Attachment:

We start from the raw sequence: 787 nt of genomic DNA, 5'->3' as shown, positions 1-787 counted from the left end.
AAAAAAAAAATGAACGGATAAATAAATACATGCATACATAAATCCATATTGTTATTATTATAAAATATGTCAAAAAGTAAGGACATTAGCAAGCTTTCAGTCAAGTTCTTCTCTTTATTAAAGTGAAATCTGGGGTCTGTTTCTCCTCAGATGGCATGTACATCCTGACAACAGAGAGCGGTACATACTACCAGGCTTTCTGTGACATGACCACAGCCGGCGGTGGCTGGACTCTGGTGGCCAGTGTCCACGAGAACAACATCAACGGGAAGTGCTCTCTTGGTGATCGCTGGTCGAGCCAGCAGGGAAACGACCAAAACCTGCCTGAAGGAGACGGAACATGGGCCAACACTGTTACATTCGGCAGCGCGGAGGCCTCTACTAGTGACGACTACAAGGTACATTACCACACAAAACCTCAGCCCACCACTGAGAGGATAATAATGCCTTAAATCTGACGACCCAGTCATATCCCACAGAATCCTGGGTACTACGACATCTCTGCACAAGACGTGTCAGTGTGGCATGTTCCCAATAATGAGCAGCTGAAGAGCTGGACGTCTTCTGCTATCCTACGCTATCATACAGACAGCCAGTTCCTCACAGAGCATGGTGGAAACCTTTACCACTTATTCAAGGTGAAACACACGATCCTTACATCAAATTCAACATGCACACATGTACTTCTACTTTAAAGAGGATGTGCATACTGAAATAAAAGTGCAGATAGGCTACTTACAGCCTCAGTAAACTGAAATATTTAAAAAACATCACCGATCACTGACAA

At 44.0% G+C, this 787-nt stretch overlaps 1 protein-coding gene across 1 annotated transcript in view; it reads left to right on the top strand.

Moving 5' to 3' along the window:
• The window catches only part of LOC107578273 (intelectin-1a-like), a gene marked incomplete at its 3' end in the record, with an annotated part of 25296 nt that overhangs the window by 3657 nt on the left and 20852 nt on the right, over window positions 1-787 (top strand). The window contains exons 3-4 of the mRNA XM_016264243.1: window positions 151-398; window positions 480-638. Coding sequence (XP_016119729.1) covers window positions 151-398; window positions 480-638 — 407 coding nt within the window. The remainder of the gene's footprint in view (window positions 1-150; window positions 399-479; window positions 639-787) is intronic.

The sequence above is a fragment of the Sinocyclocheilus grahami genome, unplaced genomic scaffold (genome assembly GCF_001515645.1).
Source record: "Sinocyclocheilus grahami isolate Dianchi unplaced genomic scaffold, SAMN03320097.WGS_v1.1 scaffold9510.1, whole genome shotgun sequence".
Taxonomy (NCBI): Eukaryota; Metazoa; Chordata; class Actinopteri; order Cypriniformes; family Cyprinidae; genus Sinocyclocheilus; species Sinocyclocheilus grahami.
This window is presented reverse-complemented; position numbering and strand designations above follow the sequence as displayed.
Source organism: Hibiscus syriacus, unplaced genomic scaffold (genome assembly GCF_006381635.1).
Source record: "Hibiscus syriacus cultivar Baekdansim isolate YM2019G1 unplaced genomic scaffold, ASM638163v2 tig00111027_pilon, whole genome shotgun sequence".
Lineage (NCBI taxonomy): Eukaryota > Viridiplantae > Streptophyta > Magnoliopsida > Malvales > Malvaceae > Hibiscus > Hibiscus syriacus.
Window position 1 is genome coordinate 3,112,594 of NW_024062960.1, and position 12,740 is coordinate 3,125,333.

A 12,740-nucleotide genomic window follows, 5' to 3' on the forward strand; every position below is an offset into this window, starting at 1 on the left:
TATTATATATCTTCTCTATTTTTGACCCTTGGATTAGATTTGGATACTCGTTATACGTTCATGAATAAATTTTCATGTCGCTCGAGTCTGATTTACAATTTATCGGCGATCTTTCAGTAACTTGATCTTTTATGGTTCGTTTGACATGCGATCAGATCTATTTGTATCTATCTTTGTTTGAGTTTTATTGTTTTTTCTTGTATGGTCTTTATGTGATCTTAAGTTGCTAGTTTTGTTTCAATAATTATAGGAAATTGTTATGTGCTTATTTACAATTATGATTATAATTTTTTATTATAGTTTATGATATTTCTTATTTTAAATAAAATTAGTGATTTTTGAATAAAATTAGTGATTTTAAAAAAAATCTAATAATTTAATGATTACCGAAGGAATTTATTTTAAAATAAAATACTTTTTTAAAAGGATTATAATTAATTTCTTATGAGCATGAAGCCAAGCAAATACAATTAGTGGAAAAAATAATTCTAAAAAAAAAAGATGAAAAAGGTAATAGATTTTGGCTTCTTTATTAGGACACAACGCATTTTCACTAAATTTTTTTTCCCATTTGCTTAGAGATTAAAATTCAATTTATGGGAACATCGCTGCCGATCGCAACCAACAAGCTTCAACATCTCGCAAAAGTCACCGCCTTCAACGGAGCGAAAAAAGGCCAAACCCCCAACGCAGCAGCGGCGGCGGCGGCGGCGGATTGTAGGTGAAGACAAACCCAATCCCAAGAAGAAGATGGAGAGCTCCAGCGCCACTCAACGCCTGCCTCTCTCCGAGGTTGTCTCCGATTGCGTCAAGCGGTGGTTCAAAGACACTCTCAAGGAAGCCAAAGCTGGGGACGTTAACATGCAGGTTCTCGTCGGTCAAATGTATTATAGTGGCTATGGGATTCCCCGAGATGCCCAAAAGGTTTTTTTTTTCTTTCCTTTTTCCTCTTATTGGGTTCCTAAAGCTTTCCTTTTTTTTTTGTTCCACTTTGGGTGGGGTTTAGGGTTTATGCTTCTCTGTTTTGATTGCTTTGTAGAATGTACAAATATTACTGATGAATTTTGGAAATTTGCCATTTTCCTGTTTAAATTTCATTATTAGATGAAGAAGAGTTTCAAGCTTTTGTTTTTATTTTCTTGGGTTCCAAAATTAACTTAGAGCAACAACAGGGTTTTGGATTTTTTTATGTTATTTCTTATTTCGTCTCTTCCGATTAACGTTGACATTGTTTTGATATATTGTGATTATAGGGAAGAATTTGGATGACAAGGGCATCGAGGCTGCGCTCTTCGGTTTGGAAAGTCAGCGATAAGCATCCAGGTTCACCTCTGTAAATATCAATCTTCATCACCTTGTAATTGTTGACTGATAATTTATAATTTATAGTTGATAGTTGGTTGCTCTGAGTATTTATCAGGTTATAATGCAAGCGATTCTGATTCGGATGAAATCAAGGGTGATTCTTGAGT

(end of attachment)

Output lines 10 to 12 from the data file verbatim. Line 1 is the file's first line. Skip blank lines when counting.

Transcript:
Source organism: Hibiscus syriacus, unplaced genomic scaffold (genome assembly GCF_006381635.1).
Source record: "Hibiscus syriacus cultivar Baekdansim isolate YM2019G1 unplaced genomic scaffold, ASM638163v2 tig00111027_pilon, whole genome shotgun sequence".
Lineage (NCBI taxonomy): Eukaryota > Viridiplantae > Streptophyta > Magnoliopsida > Malvales > Malvaceae > Hibiscus > Hibiscus syriacus.